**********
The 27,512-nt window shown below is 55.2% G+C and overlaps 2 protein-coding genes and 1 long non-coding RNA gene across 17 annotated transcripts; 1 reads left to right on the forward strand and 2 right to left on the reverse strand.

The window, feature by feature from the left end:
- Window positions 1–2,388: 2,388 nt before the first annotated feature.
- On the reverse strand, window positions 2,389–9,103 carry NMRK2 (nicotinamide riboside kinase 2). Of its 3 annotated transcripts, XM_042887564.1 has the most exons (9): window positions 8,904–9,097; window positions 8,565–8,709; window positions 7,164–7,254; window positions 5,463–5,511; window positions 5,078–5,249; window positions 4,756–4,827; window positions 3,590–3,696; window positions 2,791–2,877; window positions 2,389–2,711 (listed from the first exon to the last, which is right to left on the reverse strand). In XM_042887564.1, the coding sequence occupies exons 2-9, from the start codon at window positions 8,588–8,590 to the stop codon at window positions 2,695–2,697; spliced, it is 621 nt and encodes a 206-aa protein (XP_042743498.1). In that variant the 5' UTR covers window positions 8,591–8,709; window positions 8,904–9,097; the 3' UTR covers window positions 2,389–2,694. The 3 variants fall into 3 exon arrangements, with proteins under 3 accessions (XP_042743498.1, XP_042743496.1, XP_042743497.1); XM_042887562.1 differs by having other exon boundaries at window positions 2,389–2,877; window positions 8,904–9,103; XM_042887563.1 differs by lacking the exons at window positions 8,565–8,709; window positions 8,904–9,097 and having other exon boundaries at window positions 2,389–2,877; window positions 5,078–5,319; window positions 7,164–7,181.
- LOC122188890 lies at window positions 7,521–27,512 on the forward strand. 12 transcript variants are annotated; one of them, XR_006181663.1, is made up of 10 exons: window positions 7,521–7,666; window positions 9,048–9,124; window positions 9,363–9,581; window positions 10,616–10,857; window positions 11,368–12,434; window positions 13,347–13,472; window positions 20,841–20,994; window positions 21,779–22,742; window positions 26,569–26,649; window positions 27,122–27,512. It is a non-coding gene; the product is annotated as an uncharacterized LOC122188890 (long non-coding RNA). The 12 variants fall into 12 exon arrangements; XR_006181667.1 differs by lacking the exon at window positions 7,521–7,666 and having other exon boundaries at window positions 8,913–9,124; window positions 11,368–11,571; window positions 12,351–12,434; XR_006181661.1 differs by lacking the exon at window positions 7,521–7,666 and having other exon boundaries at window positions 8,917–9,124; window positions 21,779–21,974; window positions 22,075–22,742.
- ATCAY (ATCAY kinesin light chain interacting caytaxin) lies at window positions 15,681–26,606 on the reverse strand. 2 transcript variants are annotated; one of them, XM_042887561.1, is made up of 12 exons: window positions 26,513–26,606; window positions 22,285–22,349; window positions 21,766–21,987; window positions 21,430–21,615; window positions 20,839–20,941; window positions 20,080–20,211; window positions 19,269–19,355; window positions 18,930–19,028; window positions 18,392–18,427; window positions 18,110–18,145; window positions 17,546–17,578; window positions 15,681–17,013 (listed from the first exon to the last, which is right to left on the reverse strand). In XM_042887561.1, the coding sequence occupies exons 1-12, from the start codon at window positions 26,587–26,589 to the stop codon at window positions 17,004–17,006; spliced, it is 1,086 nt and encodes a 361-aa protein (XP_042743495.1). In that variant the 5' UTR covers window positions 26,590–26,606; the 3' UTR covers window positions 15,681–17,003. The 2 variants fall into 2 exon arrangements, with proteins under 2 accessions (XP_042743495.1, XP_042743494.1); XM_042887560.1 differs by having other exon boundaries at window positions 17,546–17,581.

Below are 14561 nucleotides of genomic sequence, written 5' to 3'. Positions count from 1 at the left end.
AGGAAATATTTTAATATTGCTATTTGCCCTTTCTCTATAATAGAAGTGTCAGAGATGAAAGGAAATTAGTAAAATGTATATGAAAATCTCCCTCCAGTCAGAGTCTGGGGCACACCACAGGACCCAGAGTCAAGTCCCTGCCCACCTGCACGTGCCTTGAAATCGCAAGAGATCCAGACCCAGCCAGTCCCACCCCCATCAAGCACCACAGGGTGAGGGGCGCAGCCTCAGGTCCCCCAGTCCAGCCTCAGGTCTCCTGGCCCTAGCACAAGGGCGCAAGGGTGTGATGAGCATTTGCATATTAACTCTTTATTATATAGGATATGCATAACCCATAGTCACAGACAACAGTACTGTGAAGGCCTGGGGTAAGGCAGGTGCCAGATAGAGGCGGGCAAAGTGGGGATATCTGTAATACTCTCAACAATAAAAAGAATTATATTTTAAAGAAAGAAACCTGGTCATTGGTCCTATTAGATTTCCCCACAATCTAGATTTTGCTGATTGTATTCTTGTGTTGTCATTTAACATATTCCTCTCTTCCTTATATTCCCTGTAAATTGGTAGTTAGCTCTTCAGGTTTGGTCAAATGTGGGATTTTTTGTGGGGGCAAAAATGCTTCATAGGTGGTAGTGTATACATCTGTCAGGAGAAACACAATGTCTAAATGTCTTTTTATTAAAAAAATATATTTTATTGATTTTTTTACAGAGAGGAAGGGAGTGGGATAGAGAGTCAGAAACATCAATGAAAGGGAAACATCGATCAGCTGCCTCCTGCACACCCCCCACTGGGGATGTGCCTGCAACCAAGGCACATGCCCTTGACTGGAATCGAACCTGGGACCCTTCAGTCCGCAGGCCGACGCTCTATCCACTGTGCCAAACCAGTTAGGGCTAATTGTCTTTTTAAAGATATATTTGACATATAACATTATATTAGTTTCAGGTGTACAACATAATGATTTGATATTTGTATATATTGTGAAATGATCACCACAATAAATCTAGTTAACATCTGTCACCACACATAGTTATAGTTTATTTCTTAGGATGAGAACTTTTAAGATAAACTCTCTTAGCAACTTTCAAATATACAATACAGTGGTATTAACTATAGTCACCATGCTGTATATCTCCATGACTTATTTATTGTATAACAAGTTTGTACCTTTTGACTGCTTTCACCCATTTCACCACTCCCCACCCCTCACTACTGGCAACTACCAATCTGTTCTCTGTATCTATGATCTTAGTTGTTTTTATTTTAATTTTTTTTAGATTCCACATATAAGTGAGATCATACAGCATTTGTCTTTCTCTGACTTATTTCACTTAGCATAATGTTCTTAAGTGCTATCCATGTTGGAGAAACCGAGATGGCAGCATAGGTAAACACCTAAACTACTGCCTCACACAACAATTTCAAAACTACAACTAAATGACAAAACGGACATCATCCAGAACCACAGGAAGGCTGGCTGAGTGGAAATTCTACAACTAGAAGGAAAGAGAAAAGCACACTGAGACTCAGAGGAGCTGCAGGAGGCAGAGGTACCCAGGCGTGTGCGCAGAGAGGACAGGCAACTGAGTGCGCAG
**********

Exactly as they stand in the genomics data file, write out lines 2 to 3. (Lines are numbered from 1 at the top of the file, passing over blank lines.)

The window, feature by feature from the left end:
- Window positions 1–2,388: 2,388 nt before the first annotated feature.